Better

 I recently read ‘Better’ by Dr. Atul Gawande. This is his second book after ‘Complications’, which I had read many years ago. Dr. Gawande is a staff member at the Brigham and Women’s Hospital and Dana Farber Cancer Institute. He is also an Associate Professor of Surgery at the Harvard Medical School, Associate Professor in the Department of Health Policy and Management at the Harvard School of Public Health, and Associate Director for the BWH Center for Surgery and Public Health. Dr. Gawande is also a staffer at the NewYorker Magazine.

‘Better’ is a rare and a wonderful book and I thorughly enjoyed it. ‘Better’ brings forth a great understanding of issues facing the medical fraternity today, the constant quest to do better, to improve the delivery of medicine and care as we know it today. I discovered the importance of hand washing and how this simple act on the part of caregivers in a hospital can avoid infection and save lives. I mean I do know that handwashing is important but had never given a second thought, while I marched into a patient’s room in any of the hospitals I worked in.  

I was amazed to learn how the medical corps embedded with the American troops in Iraq, would save lives of soldiers seriously injured in terrible warfare. It is mindboggling to imagine soldiers being surgically treated in makeshift hospitals, stabilised and than being sent halfway around the world to Germany for the surgery to be completed and than if needed being sent to the US for more surgery and recuperation. Mortality Rates for those injured in battle have fallen significantly. We are doing better.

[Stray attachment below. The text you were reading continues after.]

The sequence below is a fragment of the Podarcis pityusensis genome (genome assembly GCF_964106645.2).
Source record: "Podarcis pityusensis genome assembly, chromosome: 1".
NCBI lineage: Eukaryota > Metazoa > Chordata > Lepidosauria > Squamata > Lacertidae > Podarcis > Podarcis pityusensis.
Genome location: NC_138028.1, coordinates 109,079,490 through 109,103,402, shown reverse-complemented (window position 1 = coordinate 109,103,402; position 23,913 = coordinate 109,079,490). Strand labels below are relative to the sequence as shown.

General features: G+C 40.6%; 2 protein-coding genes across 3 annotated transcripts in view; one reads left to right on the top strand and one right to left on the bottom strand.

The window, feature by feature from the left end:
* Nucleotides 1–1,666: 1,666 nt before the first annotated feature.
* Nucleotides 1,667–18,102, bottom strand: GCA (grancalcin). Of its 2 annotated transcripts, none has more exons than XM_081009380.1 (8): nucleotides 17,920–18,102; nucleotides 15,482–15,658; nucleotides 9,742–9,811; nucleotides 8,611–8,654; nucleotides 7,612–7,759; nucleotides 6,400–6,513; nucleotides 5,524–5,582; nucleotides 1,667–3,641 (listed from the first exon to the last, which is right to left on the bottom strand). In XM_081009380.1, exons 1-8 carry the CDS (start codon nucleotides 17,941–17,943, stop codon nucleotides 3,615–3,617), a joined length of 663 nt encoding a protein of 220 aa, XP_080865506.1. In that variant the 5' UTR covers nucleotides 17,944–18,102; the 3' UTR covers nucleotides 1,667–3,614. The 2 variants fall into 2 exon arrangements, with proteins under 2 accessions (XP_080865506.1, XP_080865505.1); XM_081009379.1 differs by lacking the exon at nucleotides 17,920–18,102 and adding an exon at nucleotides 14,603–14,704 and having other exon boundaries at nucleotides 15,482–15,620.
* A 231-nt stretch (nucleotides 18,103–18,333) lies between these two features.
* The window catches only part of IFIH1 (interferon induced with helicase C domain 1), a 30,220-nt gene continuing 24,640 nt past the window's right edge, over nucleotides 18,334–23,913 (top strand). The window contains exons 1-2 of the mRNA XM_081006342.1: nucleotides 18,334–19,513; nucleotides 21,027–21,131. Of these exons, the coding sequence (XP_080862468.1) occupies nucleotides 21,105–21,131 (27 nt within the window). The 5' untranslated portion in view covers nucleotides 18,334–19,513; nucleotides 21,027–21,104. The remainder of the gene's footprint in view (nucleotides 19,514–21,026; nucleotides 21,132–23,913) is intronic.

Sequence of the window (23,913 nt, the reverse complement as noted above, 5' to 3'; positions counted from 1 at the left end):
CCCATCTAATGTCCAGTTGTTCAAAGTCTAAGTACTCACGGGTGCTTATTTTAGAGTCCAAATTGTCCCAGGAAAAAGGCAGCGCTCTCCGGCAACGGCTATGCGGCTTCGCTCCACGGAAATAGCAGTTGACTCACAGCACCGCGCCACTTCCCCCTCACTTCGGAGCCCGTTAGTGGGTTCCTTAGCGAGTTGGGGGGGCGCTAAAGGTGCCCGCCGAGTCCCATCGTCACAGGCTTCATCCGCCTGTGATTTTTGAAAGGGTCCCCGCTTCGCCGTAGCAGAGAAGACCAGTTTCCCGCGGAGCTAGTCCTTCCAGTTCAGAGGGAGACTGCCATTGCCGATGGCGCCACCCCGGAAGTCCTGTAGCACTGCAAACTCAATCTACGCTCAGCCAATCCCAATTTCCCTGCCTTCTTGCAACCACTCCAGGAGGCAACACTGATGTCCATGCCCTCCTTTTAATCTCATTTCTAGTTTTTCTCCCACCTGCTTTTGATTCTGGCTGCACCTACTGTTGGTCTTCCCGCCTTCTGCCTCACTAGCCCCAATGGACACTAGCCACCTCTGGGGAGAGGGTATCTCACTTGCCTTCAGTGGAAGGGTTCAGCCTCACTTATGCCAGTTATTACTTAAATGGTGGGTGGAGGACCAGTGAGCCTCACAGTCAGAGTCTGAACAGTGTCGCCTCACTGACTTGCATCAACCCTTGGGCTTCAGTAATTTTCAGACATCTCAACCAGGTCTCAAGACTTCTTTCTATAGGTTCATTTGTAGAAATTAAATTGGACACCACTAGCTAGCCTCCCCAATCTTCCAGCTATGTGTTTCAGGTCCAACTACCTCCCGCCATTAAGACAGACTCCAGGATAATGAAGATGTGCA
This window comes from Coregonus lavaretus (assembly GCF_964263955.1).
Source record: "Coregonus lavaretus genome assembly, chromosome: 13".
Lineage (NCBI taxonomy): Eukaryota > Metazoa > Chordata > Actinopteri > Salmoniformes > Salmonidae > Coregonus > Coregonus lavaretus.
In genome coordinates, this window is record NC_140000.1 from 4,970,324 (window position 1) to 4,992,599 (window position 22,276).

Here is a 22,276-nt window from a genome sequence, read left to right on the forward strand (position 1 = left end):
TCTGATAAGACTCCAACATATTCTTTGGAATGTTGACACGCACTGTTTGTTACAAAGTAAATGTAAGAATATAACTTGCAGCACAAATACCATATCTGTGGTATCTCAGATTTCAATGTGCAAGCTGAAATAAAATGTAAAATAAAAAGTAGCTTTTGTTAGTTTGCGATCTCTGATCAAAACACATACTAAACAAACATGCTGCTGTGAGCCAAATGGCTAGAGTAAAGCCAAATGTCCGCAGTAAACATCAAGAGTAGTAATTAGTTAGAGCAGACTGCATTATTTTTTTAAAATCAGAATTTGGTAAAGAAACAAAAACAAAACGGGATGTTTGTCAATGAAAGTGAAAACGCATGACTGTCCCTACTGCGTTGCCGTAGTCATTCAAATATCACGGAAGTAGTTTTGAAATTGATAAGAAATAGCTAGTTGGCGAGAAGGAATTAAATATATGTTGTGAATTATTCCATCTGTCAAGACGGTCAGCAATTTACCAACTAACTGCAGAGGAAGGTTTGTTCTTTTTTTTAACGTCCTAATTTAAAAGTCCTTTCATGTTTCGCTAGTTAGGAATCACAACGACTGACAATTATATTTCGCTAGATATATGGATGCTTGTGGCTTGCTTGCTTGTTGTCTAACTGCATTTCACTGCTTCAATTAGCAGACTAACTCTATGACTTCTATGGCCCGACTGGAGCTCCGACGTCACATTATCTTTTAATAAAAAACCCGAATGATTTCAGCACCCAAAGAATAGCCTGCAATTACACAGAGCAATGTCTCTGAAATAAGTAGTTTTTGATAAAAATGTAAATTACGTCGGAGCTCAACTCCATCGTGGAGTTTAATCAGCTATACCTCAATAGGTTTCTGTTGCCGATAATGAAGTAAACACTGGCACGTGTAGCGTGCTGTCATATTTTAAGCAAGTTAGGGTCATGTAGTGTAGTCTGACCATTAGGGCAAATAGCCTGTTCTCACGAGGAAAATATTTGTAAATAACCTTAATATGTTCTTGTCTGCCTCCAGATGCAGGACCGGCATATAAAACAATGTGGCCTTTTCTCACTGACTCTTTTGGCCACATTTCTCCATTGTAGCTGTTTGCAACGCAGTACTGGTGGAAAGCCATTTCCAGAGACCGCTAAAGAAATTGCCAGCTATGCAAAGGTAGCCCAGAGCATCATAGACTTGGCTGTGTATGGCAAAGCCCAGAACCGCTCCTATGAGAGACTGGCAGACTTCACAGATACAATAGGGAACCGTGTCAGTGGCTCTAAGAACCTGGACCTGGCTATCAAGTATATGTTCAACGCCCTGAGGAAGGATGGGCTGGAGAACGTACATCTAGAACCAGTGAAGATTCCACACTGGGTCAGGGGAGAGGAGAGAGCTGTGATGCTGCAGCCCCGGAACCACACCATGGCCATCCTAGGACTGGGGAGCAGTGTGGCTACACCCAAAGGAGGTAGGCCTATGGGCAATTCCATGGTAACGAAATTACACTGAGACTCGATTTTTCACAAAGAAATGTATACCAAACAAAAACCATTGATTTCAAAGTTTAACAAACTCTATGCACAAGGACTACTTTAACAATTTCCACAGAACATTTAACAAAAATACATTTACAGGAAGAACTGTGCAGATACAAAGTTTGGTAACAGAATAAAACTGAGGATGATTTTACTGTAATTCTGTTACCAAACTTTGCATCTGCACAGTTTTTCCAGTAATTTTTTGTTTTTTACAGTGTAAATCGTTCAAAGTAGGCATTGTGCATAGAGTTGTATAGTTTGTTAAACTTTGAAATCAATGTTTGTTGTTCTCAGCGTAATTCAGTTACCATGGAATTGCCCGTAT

Another chapter focuses on the dilemmas of doctors, whose job is to supervise state sanctioned executions. Those condemned to death, must die with dignity and with the least amount of pain. Ironically, it is only doctors, trained in saving lives, who can ensure that a condemned man dies without suffering. Dr. Gawande brings out the issues facing the medical community and doctors with rare sensitivity.

The heroic fight against Cystic Fibrosis, a genetic disease, which limits the cells’ ability to regulate the chlorides in the body, is captured in another poignant chapter. The painstaking effort, the diligence and the resolve to have better outcomes shines through Dr. Gawande’s prose. Similar tales of  WHO’s unending battle against diseases such as Polio,  takes the readers to rural India, where the logistics of reaching out to millions of illiterate and prejudiced people and convincing them about having their infants vaccinated against Polio comes across as a huge challange. Yet, their is tremendous hope as we know Polio has been on the verge of eradication for many years now.

Dr. Gawande writes with rare luminosity. His accounts are riveting. He documents failures and triumphs of his profession and his own journey as a surgeon, with candour and great understanding.

A must read for everyone and particularly those who have a stake in healthcare.


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